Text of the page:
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ISIS Beheading Leaves Fate Uncertain for Last Two Hostages

A frame from video released by the Islamic State on Sept. 2014. Islamic State video

The beheading of Abdul-Rahman Peter Kassig, the third American to lose his life at the hands of ISIS, leaves the militants with two known remaining Western hostages — one of them an American woman.

But ISIS broke a pattern when it released a gruesome video announcing Kassig’s murder to the world. The militants usually threatened the life of the next hostage they intend to kill. This time, they did not.

The American woman, 26, was working on a humanitarian mission in Syria when she was kidnapped on Aug. 4, 2013. Neither her family nor U.S. officials have named her publicly, fearing that doing so might further endanger her.

Officials Search for Clues in ISIS Video of Peter Kassig’s Death 2:23

The other Westerner known to be held by ISIS is John Cantlie, a British journalist who has appeared in several propaganda videos for ISIS and almost certainly under pressure from the militants.

Why ISIS did not threaten anyone in the Kassig video is something of a guessing game, but security analysts who have studied the militant group offered a handful of working theories on Monday.

“The world is broken, but it will be healed in the end, and good will prevail”

“They only have so few bargaining chips left,” said Colin P. Clarke, an associate political scientist at the Rand Corp. research group who has studied insurgency for more than a decade. “They want to be very smart, very strategic and very deliberate.”

Evan Kohlmann, an NBC News terrorism analyst with the security consulting company Flashpoint Global Partners, said it could be a sign that Cantlie’s life is in danger — “or that they are simply running out of hostages.”

Now that ISIS is known the world over as a threat, and with the United States pounding the terror group's positions daily in Iraq and Syria, kidnapping other Westerners is not nearly as easy as it was a year ago, when Kassig, the American woman and others were captured.

And another analyst at Flashpoint, Laith Alkhouri, pointed out that there is no way to be certain that there are not other Western hostages. For the two whose identities are known, their fates are unclear.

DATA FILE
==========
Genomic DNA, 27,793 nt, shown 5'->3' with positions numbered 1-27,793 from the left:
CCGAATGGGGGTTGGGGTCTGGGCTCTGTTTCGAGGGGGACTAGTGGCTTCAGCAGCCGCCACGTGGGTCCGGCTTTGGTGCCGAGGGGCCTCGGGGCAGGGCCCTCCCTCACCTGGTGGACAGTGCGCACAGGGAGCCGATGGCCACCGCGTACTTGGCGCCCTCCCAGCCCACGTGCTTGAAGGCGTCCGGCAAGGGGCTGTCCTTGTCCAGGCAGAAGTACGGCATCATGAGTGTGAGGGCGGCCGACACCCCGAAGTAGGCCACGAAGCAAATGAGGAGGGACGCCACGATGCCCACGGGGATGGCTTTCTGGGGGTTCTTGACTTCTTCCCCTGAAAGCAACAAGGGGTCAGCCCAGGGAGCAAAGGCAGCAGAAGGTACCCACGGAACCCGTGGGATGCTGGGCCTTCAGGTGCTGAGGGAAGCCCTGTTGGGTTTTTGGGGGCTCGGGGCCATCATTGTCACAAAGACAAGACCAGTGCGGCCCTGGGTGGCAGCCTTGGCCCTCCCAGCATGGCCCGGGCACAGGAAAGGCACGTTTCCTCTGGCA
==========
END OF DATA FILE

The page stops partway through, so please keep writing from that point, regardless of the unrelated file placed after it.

The militants could be planning something else for the American woman, like a propaganda role similar to Cantlie’s, one analyst said.

The most recent video in which Cantlie appears, from late October, mimics a television news report. Cantlie talks to the camera from what appears to be Kobani, the Syrian town on the Turkish border contested by ISIS fighters and Syrian Kurds backed by the United States.

NBC News has also reported that ISIS has demanded $6.6 million ransom for the American woman — or the release of Aafia Siddiqui, a Pakistani neuroscientist whose conviction for attempted murder by a U.S. court in 2010 is a cause celebre among militants.

The United States and Britain have stressed that they do not negotiate with terrorists, a departure from some other Western countries, which have paid millions of dollars for the release of their own hostages. But ISIS may raise Siddiqui as an issue again in an attempt to gain Pakistani followers, Clarke said.

The absence of a threat to another hostage could also be a sign that ISIS has been weakened by U.S.-led strikes and is taking time to regroup, analysts said.

“They only have so few bargaining chips left”

The video did not show Kassig's beheading on camera, and was not as slickly produced as the four other ISIS videos of beheadings of Westerners. That is a possible sign that “they no longer have a safe haven that they had in the past, where they can make it theatrical,” Clarke said.

Kassig, who began converting to Islam before his abduction, and changed his name from Peter to Abdul-Rahman, was an aid worker and a former Army Ranger. His parents, Ed and Paula, spoke briefly Monday outside their church in Indianapolis and called for healing and freedom for people being held against their will.

“The world is broken, but it will be healed in the end, and good will prevail,” Paula Kassig said.